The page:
Once upon a time, there lived a talented baker named
George. Long before dawn each morning, while most people slept, George arrived
at his employer’s successful bakery. The boss was demanding and grumpy, always
telling George what to bake and when to bake it.
“The customer is always
right,” the boss said.
George would just shake his head and get back to the
work he loved, crafting the tastiest varieties of bread, rolls, cakes, cookies,
pies, and pot pies that the neighbors had come to expect. Each afternoon, when
he left for the day, he said to himself, Someday,
I’ll open my own bakery, and I’ll bake whatever I want.
He saved his money
and waited patiently for that day to arrive.
At long last, the perfect building for George’s
bakery became available. It was located on a busy street, near a bus stop, a
school, a factory, and many homes. This
is wonderful, thought George. I’ll
have customers all day long, and maybe during the factory’s night shift, too.
For weeks before the grand opening, everyone in the
area eagerly anticipated the breads, rolls, cakes, cookies, pies, and pot pies
they’d be able to buy. The factory workers and tired commuters looked forward
to a savory, ready-to-eat dinner; the schoolchildren waited for a sweet
after-school snack; everyone looked forward to their favorite varieties of
breads and rolls.
George was more nervous than he expected, so he played
it safe. On grand opening day, customers streamed into George’s bakery, but
curiously, the only item for sale was pumpernickel bread. Dozens and dozens of
loaves of pumpernickel bread. Nothing else.
well, they thought, it’s only the
first day. Maybe tomorrow there will be more breads, rolls, cakes, cookies,
pies, and pot pies. Some customers bought a loaf of pumpernickel
bread, because they had waited so long for George’s bakery to open, but most
customers decided to return the next day.
The next day, and the next, and the next, they gave
George another chance, but again they found only pumpernickel bread. Each day,
one or two people bought a loaf. Finally, an exasperated customer asked George,
“This is a bakery! When will you offer white bread, rolls, cakes, cookies,
pies, and pot pies?”
“It’s expensive to bake those things,” he
replied. “I want to make sure my bakery is a success first.”
“Oh,” said the disappointed customer.
Gradually, the flood of new customers slowed to a
trickle. After a few visits, the factory workers went back to brown-bagging it
and the schoolchildren realized they would find no cookies at George’s bakery.
Everyone else reluctantly accepted that George would only offer pumpernickel
bread, no matter what they wanted.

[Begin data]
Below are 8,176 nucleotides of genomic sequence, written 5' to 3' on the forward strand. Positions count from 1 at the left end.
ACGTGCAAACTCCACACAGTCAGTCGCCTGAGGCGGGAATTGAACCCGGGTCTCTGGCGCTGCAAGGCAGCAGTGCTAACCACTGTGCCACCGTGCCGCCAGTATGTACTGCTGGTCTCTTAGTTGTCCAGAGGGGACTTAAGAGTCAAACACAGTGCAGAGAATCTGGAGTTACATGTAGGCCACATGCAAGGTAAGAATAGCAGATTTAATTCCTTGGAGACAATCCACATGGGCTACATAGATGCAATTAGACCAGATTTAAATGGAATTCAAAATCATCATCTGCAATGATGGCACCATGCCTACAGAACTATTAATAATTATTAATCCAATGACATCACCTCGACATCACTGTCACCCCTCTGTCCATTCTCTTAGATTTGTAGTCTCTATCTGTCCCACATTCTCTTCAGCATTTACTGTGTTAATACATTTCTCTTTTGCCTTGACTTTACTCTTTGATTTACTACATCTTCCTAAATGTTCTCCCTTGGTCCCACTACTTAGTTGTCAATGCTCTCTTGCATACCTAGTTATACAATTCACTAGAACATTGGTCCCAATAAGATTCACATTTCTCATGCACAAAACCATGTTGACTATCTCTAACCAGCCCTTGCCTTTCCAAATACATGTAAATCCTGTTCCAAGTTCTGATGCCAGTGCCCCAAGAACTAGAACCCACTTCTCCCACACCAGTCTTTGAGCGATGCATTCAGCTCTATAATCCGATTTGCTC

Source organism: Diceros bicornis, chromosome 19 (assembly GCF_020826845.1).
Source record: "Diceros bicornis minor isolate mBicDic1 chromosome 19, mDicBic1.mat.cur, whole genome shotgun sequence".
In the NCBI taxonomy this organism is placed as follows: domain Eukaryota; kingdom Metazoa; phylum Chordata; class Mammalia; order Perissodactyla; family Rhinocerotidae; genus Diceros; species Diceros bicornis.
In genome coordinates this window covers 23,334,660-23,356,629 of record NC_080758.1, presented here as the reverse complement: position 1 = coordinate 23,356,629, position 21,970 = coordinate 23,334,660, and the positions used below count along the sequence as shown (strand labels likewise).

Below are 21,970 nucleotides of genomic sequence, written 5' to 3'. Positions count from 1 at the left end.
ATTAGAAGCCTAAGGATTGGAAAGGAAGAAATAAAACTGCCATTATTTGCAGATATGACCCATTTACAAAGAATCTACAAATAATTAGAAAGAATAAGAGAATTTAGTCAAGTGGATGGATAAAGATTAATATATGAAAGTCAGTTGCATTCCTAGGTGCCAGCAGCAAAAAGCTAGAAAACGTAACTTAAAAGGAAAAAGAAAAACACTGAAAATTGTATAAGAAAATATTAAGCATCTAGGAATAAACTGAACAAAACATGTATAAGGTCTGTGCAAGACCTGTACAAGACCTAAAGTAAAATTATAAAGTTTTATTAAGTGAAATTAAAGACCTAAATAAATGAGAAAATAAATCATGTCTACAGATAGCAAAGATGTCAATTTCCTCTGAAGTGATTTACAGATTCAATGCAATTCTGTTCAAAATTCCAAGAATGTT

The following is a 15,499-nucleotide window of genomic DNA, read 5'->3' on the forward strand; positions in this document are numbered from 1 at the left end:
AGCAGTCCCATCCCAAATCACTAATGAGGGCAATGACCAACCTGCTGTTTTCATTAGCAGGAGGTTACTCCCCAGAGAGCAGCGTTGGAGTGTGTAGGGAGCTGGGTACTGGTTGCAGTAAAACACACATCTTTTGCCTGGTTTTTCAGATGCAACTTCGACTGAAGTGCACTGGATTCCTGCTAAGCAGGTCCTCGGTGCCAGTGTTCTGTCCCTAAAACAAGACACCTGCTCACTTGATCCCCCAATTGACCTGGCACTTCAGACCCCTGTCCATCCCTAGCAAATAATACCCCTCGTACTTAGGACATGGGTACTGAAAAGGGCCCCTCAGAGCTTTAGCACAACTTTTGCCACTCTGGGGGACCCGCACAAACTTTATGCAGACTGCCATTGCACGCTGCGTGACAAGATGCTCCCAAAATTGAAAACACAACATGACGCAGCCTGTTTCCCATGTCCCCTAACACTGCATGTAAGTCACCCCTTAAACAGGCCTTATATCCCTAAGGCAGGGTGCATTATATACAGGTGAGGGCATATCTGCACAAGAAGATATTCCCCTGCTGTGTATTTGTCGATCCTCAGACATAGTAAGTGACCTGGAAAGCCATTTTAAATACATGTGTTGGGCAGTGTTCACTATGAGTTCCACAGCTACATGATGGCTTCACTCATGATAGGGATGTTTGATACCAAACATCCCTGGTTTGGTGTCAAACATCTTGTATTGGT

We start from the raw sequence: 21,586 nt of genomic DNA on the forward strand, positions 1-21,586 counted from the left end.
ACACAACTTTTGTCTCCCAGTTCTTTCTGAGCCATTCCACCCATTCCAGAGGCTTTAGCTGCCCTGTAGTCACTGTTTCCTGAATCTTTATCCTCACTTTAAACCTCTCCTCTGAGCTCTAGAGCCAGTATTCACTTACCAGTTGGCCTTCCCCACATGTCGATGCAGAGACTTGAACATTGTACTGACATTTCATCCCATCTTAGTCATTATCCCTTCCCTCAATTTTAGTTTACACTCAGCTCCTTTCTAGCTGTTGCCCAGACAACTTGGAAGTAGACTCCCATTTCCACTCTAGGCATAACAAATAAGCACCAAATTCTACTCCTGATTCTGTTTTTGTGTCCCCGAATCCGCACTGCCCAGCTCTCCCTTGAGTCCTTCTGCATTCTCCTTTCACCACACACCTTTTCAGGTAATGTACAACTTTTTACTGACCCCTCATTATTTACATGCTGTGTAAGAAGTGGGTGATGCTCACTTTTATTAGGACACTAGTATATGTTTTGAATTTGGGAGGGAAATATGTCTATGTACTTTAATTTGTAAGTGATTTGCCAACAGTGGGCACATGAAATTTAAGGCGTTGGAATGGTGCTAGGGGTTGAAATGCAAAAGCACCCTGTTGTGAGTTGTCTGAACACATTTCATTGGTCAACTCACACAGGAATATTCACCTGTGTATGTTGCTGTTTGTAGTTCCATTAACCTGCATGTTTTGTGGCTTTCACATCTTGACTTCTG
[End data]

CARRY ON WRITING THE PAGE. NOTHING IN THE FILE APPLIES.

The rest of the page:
Finally, the day came when not one customer showed up.
George was puzzled. Isn’t my pumpernickel
bread any good, he wondered? So he walked out front and stopped a gentleman
on the street. “Why don’t you come in to my bakery,” he asked?
“Because I don’t like pumpernickel bread,” the man
replied simply. “I buy quite a lot of white bread, cakes, and pies.”
“Oh,” said George. “But I can’t afford to bake those
things. At least not until I make some money from my pumpernickel bread.”
“Very well,” said the gentleman.
We know how this parable ends, don’t we? Poor George’s
bakery failed. He went back to work for his grumpy, demanding boss who
understood that it was necessary to give customers what they want.
New publishers who decide to test the market with only an eBook are making exactly the
same mistake that George made. They rightly offer their eBook on Amazon and
other online retailers where millions of customers can see it 24/7, but then
fail to offer the book in other formats that customers want to buy.
It’s undeniably attractive to publish only an eBook.
The costs are minimal and it’s scary for any new publisher to invest in cover
design and typesetting when they don’t know if their book will be a success.
But guess what? Plenty of people still prefer a printed book, no matter how
much eBook devotees bend and twist the statistics. No business owner can lock
out a significant portion of their potential market and hope to succeed.
Today, publishers are not just book providers, they
are content providers. Consumers want
to receive information in different ways at different times. Some people buy
printed books to read at home, a welcome change from looking at a computer
screen at the office all day. Others buy Ebooks to read at the airport. Others
listen to audio books while driving. Some consumers buy the same book in
multiple formats. It’s risky to provide content in only one form. Publishers
may sell some books in that format, but it’s impossible to count the number of
sales that were missed.
My advice? Offer that eBook, but also print POD at Lightning Source. Yes, there’s the
one-time charge for cover and interior design, but at least you will be
offering your book to everyone who
may want it. If and when the day arrives that you are selling only eBooks, you
can always stop printing.
As Dan Poynter, The Book Futurist, says:
“Some writers plan to publish digitally only—to save money. This is a mistake.
If you publish an eBook, you are perceived as a writer. If you publish a pBook
(paper), you are regarded as an author. Paper books are retained; PDFs
disappear in a click. Self-publishers should offer editions to fit any
lifestyle: Paper, eBook, LARGE PRINT for the visually impaired, audio book, etc.
Give the buying customer what he or she wants.”
Just like George’s very smart boss.
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